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x0x Flying Into Istanbul for Turkish Delight By Carole Mallory

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  • T.R.H.
    Flying Into Istanbul for Turkish Delight With the return of the ABC series “Pan Am” on Sunday, I recalled my visit to Istanbul in my stewardess days.
    Message 1 of 1 , Jan 11, 2012

      Flying Into Istanbul for Turkish Delight

      With the return of the ABC series “Pan Am” on Sunday, I recalled my visit to Istanbul in my stewardess days.

      Istanbul was a city steeped in mystery. Historically it was known as Byzantium and Constantinople and had been the capital of the Roman, Byzantium, Latin and Ottoman Empires.

      Visiting it with my mother on our way around the world from Hong Kong was going to be a real treat—especially to see the handsome faces of the men. The women had dark features and their own beauty, but it was a city and nation represented by virility. A testosterone capital.

      Istanbul was located on the Bosphorus Strait and encompassed the natural harbor, the Golden Horn. It extended to European and Asian sides of the Bosphorus and was the only metropolis situated on two continents.

      Mother and I stayed in the Hilton, which was a surprise as far as comfort, and not far from the Crazy Horse, a nightclub known for its exotic dancers. Here they were belly dancers. There were Crazy Horse Saloons in Beirut and the original was in Paris.

      In 1954, Conrad Hilton chose Istanbul as the first city outside of the U.S. to build his hotel franchise. By 1966, the Istanbul Hilton was thriving. Close to Taksim Square and not far from the Golden Horn it was a good choice for a mother/daughter combo in need of assistance in navigating the intrigue of the Turkish culture. The Hilton was a Turkish delight.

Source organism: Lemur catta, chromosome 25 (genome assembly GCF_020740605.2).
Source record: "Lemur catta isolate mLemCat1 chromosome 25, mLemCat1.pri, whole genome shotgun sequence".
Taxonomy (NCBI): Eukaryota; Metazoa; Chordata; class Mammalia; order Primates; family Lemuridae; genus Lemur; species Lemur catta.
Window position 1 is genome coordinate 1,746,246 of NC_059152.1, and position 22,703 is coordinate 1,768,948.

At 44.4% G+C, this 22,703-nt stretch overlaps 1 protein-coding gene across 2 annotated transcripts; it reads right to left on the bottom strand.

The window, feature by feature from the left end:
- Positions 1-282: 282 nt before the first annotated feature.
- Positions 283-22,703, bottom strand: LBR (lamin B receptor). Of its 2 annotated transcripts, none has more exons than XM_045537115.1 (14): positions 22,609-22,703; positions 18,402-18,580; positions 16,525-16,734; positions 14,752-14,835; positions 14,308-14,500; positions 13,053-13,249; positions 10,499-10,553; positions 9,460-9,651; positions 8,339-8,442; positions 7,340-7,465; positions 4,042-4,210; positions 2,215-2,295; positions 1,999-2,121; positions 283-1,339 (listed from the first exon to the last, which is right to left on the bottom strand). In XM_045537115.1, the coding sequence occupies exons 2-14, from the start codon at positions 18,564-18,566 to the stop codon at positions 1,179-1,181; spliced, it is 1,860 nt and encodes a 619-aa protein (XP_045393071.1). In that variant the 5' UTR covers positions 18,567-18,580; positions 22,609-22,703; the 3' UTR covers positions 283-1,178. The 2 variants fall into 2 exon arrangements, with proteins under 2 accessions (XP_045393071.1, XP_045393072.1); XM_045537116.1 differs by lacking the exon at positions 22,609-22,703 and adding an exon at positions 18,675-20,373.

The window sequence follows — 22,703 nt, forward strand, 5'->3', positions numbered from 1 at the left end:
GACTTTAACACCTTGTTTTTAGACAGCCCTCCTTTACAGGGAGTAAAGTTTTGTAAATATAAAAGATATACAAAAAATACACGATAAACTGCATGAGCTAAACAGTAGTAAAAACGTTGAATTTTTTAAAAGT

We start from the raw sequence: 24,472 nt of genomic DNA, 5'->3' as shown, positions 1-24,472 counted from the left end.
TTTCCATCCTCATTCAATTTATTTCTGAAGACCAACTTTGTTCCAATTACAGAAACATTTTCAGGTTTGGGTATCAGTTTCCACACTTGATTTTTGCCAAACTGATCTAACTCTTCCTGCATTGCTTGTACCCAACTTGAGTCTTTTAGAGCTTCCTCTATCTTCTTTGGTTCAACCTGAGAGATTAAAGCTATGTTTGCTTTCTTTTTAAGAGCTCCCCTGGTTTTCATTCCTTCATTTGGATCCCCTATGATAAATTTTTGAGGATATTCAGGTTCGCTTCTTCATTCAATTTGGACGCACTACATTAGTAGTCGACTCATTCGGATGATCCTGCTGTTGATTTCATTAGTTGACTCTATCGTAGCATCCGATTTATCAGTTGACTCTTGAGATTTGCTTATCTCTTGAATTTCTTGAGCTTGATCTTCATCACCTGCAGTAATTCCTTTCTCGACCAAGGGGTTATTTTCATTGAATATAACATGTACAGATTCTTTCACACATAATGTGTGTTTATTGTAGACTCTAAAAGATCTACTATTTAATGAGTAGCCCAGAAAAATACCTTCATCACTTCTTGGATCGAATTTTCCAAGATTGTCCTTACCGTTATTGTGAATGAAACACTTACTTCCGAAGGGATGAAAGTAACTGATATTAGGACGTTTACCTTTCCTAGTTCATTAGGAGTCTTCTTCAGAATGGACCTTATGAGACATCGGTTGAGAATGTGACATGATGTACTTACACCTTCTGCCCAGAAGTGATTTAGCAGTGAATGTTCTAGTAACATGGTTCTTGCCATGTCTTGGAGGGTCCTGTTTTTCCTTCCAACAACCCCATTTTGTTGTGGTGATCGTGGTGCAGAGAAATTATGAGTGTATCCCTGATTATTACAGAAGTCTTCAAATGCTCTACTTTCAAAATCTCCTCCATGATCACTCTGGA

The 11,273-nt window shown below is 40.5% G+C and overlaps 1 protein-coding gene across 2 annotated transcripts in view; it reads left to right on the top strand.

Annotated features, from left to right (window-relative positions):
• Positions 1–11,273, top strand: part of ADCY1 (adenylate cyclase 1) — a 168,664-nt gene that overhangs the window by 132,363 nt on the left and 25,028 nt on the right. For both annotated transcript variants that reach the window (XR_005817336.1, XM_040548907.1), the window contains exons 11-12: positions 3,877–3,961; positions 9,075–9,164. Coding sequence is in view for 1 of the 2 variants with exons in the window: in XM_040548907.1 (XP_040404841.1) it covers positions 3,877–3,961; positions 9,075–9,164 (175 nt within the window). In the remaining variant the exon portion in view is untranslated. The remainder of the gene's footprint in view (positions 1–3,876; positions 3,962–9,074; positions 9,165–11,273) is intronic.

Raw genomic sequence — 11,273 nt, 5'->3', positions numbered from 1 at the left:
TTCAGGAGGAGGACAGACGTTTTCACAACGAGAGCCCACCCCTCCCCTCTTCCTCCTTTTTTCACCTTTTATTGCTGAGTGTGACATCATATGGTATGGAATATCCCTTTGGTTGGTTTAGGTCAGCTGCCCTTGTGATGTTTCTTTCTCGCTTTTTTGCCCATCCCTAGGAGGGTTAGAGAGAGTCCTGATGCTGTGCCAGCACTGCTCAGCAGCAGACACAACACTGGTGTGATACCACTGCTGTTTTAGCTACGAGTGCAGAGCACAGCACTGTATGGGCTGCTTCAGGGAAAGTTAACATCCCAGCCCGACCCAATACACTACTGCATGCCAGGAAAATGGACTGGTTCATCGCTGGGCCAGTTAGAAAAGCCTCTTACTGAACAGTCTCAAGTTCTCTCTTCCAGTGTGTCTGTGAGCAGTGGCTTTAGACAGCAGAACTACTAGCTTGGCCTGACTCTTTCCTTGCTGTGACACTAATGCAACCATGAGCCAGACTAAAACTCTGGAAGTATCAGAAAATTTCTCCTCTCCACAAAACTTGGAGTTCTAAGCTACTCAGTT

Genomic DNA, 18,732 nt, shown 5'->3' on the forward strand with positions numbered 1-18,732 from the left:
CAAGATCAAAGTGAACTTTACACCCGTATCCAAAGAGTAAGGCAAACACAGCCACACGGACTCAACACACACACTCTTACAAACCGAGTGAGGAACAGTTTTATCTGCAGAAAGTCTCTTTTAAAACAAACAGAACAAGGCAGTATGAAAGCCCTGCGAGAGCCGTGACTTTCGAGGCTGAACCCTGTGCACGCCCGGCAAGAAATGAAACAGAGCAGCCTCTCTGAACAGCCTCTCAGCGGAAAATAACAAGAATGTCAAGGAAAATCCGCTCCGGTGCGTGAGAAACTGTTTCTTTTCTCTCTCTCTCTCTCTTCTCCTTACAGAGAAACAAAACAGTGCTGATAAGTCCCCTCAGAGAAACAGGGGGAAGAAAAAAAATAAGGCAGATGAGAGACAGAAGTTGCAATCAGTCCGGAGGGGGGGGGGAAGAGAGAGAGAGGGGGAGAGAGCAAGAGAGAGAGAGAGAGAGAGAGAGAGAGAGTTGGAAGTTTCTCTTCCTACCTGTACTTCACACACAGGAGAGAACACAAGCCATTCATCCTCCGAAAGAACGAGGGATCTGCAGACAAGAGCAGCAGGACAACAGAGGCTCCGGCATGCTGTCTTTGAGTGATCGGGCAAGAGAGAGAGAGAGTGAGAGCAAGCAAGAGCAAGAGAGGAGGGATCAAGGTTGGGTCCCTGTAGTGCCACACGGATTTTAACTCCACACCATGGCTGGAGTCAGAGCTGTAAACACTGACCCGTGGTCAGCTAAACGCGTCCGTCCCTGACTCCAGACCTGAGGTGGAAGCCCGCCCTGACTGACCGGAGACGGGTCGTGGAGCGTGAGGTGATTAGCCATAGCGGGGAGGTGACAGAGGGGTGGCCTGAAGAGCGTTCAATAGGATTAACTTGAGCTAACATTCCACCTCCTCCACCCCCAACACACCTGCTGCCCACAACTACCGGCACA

After mother and I had flown through the night, at 9 a.m. we arrived, napped and then dressed.

      “Let’s go to Taksim Square,” I said to her.

      “What’s that?” she asked.

      “We’ll find out,” I said as I laced my sneakers.

      The concierge and staff were respectful to my mother and to me, unlike in Tokyo, where the employees of the Imperial Hotel smiled and were gracious to our faces, but when we walked away and I looked over my shoulder, I caught them ridiculing my mother who had been a farmer.

      After strolling through the magnificent lobby, I realized why this hotel deserved its first five-star rating and was the first hotel in Istanbul to achieve this.

      A storm was brewing and it was 4 p.m. We walked in the direction the concierge had indicated and were amazed at the chaos and traffic in the streets. Shops lined Istiklal Caddesi, the Avenue that led us to Taksim Square, and of course, there was a McDonald’s, as they were everywhere. It was crowded.

      “Want a Big Mac?” I asked mother.

      “Carole, I haven’t traveled half way around the world for a Big Mac. Let’s have something Turkish.”

      “OK, “I said. “How’s this bistro?” We had come upon a charming restaurant.

      “Looks interesting,” Mom said. She opened the door as a handsome Turkish man held it for her. His demeanor was friendly, but I cautioned mother after he asked if he could sit with us. Mother was gullible; I was less so. Still, he was charming and seemed innocent. After realizing this was an opportunity to find out about this city, I said, “Sure, if you don’t mind being quizzed about Istanbul.”

      Read the rest at: http://www.thewrap.com/tv/blog-post/flying-istanbul-turkish-delight-34207

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